Wednesday, September 4, 2013

Providing Culturally Sensitive Feedback to Higher Degree Students

Yesterday I attended one of a series of workshops being given by Dr Sylvia Alston and Dr Elke Stracke, as part of the Office of Learning and Teaching  (OLT) funded project "Giving and receiving written feedback in HDR supervision: enhancing supervisors' and candidates' skills in a cross-cultural context".

The attendees were divided into groups of about five, who undertook a series of activities. These generally involved first filling in a one page paper activity sheet and then discussing the results. First there were two questionnaires, one for supervisors of Higher Degree Research (HDR) and one for students. The workshop activities were then on topics such as the effect the medium used for student-supervisor communication has (such as oral face to face versus email) and the possible tone of supervisor feedback. One topic which came up in discussion was dealing with students (and supervisors) who have English as a second language.

What struck me was that while this discussion was interesting, none of it was new. This was covered in the Graduate Certificate in Higher Education I undertook last year. Some of this was covered in the course I took on supervision (requiring preparation of a "Statement of Supervisory Expectations"), but also the skills on teaching generally are applicable. It is not clear what it is intended to accomplish with these workshops, beyond what is already provided in coursework.

Also the workshop was presented as a curiously old fashioned way, with no on-line resources and paper handouts. At the end we were handed a sheet of references, which might be very useful, but why do I have to type in the URLs from a sheet of paper? The workshop would be improved by applying 20th century techniques, having on-line resources before, during and after the workshop.
Workshop facilitated by Elke Stracke, Sylvia Alston and Joelle Vandermensbrugghe ...
Description: This interactive workshop examines traps to avoid and offers tips to ensure successful feedback practice in HDR supervision across cultures.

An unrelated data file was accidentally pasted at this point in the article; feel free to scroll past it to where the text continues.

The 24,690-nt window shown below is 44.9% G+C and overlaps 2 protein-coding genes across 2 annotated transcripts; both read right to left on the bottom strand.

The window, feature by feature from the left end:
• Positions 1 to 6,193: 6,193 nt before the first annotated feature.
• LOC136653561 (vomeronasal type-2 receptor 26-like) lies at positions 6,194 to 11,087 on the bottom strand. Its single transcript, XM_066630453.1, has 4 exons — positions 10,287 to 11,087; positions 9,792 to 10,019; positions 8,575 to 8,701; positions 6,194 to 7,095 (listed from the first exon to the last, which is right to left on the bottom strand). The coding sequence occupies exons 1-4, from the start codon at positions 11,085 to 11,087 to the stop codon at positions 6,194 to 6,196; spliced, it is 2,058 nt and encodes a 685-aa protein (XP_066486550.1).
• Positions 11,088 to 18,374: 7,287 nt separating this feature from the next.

Feedback lies at the heart of any learning experience, and giving and receiving feedback is an important and integral part of postgraduate supervision practice. However, its complexity is not always recognized and the practice not discussed by candidates and supervisors. Students tend to be concerned by a lack of clear directions, while supervisors tend to complain about the lack of take-up of feedback. Often, cross-cultural differences between supervisors and candidates can add to such mismatches.

Find out more about feedback in this interactive workshop that draws on recent research in the field. In this 2-hour workshop you will
- explore how to give and receive oral and written feedback;
- examine supervisors' written language use and candidates'reactions;
- develop critical awareness of potential conflict due to language use and cross-cultural differences;
- increase your skills (as supervisor or candidate) in giving and receiving feedback in a cross-cultural context.

This workshop provides an opportunity to think about how you, as supervisor or HDR candidate, go about giving, receiving and responding to feedback, and to find out what works best for you. ...

This workshop is part of the OLT-funded project - Giving and Receiving Written Feedback in HDR Supervision: Enhancing Supervisors' and Candidates' Skills in a Cross-Cultural Context - led by Associate Professor Elke Stracke (UC, Faculty of Arts and Design) with Dr Theresa Winchester-Seeto (Macquarie University, Learning and Teaching Centre), Dr Joelle Vandermensbrugghe (UC, Graduate Research Office), and Dr Sylvia Alston (UC, Faculty of Arts and Design)

No comments:

Post a Comment